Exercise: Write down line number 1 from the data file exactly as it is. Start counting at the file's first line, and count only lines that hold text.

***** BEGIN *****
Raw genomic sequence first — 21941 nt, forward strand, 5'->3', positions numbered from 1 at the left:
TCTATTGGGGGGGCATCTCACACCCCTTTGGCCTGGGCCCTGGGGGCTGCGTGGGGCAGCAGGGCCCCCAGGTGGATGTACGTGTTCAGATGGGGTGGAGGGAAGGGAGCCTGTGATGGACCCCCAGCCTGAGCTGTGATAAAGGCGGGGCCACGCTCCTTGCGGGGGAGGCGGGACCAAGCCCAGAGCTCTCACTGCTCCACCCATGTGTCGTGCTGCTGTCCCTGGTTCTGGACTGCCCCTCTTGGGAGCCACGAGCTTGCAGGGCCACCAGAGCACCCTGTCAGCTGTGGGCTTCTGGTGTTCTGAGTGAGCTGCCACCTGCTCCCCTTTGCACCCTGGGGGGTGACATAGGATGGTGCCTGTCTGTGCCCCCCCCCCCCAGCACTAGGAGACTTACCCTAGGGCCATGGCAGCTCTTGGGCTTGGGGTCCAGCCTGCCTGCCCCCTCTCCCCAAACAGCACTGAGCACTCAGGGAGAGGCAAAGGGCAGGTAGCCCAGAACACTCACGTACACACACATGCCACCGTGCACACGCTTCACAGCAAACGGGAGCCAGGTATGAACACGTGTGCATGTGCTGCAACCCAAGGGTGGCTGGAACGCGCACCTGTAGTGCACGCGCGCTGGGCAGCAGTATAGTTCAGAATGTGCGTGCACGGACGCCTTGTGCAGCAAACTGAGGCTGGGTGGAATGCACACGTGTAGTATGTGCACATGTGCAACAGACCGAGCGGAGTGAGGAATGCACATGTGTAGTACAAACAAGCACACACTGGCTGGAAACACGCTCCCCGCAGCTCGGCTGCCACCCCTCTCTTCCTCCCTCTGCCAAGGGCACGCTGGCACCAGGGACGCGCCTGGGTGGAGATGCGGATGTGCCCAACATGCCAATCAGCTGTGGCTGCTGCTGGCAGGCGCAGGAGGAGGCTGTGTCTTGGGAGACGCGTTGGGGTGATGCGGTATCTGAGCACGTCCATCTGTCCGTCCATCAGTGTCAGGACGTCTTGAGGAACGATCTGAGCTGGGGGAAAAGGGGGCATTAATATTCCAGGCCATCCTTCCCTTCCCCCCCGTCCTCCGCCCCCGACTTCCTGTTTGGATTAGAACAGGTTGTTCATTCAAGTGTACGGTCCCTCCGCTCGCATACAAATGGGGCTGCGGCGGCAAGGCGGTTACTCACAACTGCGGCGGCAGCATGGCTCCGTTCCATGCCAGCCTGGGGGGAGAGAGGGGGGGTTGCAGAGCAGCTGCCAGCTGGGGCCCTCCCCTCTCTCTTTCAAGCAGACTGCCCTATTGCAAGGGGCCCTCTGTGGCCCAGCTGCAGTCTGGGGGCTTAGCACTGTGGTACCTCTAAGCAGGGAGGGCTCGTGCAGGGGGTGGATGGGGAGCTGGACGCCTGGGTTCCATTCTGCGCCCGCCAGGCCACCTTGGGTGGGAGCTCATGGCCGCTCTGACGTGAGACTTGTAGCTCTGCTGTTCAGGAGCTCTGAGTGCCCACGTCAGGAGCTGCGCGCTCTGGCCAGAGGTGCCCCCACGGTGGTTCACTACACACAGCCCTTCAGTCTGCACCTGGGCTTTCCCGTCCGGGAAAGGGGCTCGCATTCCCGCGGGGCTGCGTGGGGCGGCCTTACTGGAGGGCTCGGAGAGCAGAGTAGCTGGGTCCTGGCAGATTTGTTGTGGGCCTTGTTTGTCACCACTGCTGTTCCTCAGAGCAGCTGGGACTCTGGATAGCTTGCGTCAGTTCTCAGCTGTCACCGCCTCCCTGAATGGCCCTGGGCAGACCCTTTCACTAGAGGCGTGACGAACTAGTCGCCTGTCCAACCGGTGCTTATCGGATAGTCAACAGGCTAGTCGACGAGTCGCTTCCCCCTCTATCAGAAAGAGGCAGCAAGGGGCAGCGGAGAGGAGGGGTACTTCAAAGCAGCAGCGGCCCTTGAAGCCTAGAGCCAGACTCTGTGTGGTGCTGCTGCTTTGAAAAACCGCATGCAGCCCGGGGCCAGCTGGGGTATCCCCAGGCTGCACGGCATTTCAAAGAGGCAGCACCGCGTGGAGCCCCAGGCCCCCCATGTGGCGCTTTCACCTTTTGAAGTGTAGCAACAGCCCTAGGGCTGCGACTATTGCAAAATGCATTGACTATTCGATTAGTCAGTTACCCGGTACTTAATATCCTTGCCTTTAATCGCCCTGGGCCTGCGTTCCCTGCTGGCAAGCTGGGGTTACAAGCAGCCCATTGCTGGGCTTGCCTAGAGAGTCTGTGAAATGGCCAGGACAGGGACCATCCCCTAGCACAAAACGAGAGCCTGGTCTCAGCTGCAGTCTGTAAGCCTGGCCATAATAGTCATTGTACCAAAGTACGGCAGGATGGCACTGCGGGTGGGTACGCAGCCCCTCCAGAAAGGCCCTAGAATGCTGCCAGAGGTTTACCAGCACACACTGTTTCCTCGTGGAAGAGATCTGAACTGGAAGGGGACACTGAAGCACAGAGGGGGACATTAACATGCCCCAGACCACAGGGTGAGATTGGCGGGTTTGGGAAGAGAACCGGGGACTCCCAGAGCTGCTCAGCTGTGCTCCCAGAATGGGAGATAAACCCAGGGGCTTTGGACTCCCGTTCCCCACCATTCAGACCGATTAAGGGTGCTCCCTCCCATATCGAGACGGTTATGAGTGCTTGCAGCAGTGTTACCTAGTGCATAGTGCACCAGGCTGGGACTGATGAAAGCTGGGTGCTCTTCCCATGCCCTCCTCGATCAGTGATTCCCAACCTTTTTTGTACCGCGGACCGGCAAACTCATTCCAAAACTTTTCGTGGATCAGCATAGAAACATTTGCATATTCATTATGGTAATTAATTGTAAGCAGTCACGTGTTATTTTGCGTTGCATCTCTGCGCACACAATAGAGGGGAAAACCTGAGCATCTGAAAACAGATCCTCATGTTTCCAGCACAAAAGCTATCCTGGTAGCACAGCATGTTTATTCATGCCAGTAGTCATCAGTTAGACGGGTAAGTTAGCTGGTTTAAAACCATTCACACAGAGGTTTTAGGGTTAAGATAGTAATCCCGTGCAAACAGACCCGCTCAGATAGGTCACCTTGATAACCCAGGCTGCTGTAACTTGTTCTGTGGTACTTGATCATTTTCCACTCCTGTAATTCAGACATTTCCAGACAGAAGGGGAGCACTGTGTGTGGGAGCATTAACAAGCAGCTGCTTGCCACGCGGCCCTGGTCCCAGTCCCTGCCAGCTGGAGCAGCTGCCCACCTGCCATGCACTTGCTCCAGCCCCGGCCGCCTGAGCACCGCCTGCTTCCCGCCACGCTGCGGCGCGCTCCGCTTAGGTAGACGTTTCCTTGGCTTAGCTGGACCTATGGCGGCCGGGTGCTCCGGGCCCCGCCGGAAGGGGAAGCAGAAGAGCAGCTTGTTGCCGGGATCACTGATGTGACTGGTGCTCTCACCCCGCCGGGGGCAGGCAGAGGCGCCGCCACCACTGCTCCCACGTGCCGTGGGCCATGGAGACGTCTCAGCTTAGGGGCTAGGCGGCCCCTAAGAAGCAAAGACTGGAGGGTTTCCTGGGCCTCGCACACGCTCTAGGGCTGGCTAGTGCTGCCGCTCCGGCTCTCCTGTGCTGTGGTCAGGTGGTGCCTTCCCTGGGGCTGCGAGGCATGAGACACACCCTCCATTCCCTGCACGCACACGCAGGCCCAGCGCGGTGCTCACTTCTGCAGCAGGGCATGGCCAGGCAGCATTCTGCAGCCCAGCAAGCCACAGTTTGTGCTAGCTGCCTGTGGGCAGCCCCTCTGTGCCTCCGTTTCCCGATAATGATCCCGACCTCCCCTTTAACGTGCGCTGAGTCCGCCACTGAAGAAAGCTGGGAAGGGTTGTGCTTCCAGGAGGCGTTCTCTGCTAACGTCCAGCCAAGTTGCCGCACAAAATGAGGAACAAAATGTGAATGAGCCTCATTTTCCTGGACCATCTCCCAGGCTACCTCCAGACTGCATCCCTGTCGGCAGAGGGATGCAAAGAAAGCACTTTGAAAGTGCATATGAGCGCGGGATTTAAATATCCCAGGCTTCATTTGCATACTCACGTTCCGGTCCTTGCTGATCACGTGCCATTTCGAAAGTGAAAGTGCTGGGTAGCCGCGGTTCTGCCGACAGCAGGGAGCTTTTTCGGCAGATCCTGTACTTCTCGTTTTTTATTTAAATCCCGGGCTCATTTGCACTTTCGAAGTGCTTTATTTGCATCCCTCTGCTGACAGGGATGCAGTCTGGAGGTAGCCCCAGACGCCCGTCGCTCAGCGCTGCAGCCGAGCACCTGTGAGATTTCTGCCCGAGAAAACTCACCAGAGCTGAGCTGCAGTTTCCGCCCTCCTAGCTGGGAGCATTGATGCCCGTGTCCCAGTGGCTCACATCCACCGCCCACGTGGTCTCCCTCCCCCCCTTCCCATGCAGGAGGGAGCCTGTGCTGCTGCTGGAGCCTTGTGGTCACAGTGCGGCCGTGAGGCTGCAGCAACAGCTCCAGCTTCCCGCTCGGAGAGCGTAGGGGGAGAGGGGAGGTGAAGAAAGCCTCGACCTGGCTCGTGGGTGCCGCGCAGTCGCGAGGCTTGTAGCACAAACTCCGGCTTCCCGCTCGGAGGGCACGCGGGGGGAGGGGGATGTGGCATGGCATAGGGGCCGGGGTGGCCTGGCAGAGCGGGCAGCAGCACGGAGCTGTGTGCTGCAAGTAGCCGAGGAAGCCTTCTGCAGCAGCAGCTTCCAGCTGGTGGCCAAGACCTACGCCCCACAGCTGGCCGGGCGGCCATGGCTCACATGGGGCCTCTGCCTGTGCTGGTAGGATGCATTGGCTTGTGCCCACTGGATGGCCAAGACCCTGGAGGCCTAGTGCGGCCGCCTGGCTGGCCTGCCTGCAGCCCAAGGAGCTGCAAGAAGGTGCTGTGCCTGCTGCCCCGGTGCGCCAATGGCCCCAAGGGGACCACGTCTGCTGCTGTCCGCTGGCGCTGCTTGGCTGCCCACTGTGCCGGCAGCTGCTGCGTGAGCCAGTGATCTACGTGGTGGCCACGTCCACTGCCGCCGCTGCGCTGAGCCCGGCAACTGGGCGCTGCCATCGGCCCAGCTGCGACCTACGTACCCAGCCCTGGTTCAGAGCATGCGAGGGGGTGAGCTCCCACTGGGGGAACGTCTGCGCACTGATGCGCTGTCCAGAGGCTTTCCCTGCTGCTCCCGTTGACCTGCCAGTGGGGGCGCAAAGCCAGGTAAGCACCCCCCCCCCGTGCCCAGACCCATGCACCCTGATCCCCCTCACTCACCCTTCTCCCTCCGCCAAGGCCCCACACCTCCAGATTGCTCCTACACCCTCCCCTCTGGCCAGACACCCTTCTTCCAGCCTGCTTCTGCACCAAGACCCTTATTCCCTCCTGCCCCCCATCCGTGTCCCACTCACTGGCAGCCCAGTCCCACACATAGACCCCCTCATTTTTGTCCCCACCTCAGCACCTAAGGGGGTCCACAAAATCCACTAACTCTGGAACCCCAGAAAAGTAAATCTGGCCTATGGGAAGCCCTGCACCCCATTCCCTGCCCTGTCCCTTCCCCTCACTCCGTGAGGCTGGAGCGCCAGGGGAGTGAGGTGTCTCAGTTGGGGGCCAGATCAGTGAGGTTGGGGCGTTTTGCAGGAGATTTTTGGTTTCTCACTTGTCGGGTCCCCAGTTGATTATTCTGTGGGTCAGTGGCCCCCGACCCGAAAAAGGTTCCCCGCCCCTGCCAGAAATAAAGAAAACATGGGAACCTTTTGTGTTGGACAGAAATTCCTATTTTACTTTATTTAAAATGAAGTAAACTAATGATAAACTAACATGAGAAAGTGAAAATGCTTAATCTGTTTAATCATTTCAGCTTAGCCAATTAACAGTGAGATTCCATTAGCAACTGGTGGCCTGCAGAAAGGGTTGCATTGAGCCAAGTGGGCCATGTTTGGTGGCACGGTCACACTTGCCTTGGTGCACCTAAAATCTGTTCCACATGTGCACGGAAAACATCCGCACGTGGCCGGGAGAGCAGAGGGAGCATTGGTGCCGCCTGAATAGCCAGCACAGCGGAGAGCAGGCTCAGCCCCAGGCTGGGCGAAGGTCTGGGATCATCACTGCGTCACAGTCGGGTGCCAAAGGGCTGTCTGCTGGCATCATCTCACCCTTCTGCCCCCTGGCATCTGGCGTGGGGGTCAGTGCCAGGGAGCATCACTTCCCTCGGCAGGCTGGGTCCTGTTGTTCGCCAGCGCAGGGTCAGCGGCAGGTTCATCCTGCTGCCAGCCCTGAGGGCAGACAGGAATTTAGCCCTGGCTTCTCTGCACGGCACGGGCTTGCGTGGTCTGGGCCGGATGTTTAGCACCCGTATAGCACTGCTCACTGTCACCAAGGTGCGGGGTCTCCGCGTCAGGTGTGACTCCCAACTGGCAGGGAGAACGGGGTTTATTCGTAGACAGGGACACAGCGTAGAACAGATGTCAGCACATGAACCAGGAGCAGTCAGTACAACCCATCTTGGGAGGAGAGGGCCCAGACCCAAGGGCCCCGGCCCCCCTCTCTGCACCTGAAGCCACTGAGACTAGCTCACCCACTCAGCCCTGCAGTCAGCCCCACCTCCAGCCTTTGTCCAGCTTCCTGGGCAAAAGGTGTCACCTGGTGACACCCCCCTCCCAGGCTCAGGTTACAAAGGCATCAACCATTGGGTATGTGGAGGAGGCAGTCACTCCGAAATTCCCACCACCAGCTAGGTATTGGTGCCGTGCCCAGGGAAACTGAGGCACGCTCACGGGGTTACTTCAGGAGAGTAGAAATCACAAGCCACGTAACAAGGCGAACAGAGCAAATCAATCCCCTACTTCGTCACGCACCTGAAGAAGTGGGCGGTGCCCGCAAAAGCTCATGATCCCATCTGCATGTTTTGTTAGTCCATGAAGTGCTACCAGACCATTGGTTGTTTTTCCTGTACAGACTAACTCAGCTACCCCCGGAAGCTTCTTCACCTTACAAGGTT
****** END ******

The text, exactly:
Raw genomic sequence first — 21941 nt, forward strand, 5'->3', positions numbered from 1 at the left: